Acer puts CULV guts in 11.6-inch netbook enclosure

Determined to further blur the lines between netbooks and notebooks, Acer is apparently prepping an Intel CULV-based laptop with a netbook-like chassis. Unofficial Acer netbook blog Macles has posted photos and specifications of the upcoming system.

The Aspire Timeline 1810T has an 11.6" display with a 1366×768 resolution, much like that of the Aspire One 751. The external design looks similar, too, but the innards are totally different.

Instead of an Atom processor, Macles says Acer has gone with a 1.4GHz Core 2 Solo SU3500. You can also expect GMA 4500MHD integrated graphics with HDMI out, room for up to 4GB of RAM, 802.11n Wi-Fi, optional Bluetooth and 3G connectivity, and a battery rated for eight hours. The machine will come with Windows Vista Home Premium, but buyers should be eligible for a free upgrade to Windows 7 in October.

Macles doesn’t quote an availability date or pricing. However, the blog expects Acer to position the Timeline 1810T between its Aspire One 751 and Aspire Timeline 3810T—in other words, somewhere between $380 and $600.

Comments closed
    • Chrispy_
    • 10 years ago

    So why is it so goddamn hard for manufacturers to build an 11.6 or 13.3″ thin, light notebook with a CPU like this and a midrange graphics chip.

    I’m not asking for miracles but y’know, a 9300 or a mobility 4350….

    Sometimes I want to play a current game without lugging a hulking great big DTR around, and because it’s only /[

      • ChronoReverse
      • 10 years ago

      Don’t even need something that high, even something at the HD3200 class would be nicer than Intel integrated =/

      • DreadCthulhu
      • 10 years ago

      Take a look at the HP dv2z. 12.1″ screen, and $730 gets you a 1.6 ghz Turion x2, 4 GiB RAM, 320 GB HD, and a Radeon 3410 video card.

        • ChronoReverse
        • 10 years ago

        Yeah, I have TX2500 with similar specs but that’s really not quite the same as a netbook sized system with 8 hours of battery life.

        • Skrying
        • 10 years ago

        With barely three hours of battery life. The dv2z is a poor product in my opinion. Why do a I want an ultra portable that is completely useless…. when portable. Three hours isn’t enough.

      • Kurotetsu
      • 10 years ago

      Agreed. Its really depressing to come across something that seems to have everything you could possibly want, only to get to the Graphics section and see “LOL, Intel Integrated Crap” staring back at you. This seems to be happening way too often. Currently, the Macbook Air is still the only ultraportable that gets *[

        • UberGerbil
        • 10 years ago

        The thing you have to remember about a discrete GPU is that it adds considerably to the cooling load the machine has to be designed to handle. A mobile GPU may have far less power requirements than a desktop one, but even at 15-20 W it may be increasing the total thermal load within the case by 50% or more. And while it may not impact battery life much if the users stick to desktop tasks (and leave the gaming until they’re plugged in) the designers have to build the cooling system for the to handle the worst case of CPU and GPU running full-tilt for long periods of time. That’s hard, and it gets harder the smaller you make the machine (and especially if you don’t want it to sound like a jet engine). The Macbook Air is a remarkable achievement in this regard, but note that the case on that thing is completely sealed — you can’t even remove the battery. Even if that conforms to the Jobsian vision of machine-as-thing-with-no-insides, it was probably also unavoidable considering how carefully they had to engineer the thing to not spontaneously combust. And the pricing reflects that (even beyond the normal Apple Tax).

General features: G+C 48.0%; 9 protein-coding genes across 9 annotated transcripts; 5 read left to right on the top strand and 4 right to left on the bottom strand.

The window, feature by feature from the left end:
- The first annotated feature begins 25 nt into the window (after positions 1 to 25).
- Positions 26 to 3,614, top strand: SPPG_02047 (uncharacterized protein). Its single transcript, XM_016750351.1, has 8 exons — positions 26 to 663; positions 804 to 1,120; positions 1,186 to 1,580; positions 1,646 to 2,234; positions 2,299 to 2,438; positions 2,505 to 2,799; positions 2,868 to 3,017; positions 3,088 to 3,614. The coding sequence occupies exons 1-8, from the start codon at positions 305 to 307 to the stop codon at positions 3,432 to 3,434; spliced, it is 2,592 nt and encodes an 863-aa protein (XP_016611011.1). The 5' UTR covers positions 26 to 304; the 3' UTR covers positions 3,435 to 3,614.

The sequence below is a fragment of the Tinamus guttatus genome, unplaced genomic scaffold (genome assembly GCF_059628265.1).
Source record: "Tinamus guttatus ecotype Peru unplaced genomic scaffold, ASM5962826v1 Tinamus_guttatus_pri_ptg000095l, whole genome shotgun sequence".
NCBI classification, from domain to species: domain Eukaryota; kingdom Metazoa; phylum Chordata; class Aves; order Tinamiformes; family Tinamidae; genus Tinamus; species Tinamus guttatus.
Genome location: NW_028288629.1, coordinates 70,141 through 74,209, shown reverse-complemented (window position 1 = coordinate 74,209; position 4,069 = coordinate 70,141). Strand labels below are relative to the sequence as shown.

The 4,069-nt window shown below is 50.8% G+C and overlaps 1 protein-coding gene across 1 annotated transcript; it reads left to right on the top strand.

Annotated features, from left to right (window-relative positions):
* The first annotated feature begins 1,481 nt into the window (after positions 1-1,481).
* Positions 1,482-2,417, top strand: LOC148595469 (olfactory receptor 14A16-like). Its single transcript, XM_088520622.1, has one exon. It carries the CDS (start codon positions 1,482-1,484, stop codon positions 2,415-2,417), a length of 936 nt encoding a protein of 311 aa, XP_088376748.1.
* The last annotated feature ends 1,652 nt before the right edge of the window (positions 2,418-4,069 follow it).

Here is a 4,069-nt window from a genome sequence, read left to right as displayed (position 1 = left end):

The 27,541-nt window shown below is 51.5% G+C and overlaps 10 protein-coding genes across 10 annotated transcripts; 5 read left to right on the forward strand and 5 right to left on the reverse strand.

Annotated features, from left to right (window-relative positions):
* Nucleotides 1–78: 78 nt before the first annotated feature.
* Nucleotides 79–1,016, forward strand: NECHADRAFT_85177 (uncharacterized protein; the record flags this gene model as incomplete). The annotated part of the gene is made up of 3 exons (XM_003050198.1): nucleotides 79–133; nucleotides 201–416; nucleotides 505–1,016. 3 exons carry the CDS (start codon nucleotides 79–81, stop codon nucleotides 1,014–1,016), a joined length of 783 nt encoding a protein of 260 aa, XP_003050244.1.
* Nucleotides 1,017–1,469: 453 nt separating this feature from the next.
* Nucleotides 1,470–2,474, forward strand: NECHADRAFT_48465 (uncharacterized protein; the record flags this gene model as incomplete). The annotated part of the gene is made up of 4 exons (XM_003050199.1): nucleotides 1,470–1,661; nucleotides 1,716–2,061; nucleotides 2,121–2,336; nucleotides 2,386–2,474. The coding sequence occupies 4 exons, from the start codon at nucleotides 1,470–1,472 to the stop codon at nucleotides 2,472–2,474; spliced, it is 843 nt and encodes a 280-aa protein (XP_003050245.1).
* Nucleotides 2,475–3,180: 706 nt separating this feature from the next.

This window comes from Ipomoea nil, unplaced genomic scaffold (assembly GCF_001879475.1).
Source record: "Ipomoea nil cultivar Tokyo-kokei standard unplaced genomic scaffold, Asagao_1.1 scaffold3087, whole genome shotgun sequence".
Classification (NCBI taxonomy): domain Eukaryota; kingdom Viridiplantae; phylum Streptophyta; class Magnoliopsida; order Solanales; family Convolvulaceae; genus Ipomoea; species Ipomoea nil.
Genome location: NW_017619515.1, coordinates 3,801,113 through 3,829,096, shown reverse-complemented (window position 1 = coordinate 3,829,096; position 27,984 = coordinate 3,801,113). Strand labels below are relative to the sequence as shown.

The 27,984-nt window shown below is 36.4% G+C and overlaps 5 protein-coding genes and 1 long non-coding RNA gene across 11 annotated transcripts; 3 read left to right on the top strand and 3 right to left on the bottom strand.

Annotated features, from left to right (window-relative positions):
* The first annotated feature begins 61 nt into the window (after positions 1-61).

• Voldenuit
        • 10 years ago

        So the Sony Z doesn’t count? 13.3″, *[<1600x900 screen<]* (!), nvidia 9300M, 3.4 lbs, *[

    • Voldenuit
    • 10 years ago

    Sweet.

    They were called ultraportables back when sony and fujitsu were making them waaay back with the original Pentium M. Only they used to cost $2000-4000.

    The formfactor doesn’t define a netbook, its computing power does (i.e. they are only “good enough for surfing the net”). The CULV Core Duos are a giant leap over Atom, so they should be worthy of the ultraportable title, only this time, they’re also ultra-affordable. ^_^

    • SomeOtherGeek
    • 10 years ago

    We need to come up with a new name for these:

    MiddleBook
    TheBlurBook
    DamnIfWeKnowWhatWeAreDoingBook
    MyScreenIsTooThinBook
    DontLikeMeThenDon’tBuyMeBook

      • eitje
      • 10 years ago

      I’ve always liked ultra-affordable, but I can’t remember which of the Gerbils coined that.

        • ludi
        • 10 years ago

        Gotta delete that surplus letter ‘A’: Ultrafordable.

        • ssidbroadcast
        • 10 years ago

        I’d like to say it was me, but I think it mighta been ludi or something.

      • SPOOFE
      • 10 years ago

      A rose by any other name would be as cheap.

    • ludi
    • 10 years ago

    And so it begins.

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